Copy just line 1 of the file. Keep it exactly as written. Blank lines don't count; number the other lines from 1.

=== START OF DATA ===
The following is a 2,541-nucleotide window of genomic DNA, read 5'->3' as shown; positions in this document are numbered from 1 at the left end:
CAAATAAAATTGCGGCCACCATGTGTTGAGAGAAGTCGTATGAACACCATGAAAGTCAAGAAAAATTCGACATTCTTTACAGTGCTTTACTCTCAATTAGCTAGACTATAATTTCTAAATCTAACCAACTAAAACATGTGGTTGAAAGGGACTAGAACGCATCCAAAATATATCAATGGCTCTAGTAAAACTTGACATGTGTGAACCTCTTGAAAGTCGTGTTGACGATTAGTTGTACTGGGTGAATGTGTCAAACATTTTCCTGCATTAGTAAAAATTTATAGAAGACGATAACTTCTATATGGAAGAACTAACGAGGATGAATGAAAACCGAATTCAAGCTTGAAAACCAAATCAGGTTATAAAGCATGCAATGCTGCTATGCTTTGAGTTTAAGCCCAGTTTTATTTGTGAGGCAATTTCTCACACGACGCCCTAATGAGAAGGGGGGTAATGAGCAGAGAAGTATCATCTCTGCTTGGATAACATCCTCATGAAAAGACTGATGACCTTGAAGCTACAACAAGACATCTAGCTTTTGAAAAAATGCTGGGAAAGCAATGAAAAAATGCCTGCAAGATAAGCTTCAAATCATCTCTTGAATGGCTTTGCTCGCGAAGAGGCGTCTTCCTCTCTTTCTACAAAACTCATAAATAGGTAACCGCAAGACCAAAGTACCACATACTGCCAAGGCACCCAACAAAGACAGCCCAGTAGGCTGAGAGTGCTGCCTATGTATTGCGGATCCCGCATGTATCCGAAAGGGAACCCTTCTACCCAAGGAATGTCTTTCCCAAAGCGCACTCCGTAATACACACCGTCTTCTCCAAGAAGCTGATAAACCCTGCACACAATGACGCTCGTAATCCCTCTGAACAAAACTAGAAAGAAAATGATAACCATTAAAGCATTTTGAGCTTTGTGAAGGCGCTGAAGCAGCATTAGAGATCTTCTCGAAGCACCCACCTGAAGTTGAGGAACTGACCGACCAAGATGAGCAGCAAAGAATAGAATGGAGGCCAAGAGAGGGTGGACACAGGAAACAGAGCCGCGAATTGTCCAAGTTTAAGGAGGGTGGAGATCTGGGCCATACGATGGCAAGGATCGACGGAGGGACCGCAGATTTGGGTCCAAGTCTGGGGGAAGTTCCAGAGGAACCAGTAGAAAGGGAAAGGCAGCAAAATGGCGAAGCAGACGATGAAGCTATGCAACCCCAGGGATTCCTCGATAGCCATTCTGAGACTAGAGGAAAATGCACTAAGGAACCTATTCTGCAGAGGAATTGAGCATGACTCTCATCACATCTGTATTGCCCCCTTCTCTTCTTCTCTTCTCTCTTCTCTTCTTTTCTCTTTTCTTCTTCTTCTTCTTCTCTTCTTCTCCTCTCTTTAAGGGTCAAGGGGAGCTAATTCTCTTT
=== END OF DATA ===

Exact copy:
The following is a 2,541-nucleotide window of genomic DNA, read 5'->3' as shown; positions in this document are numbered from 1 at the left end: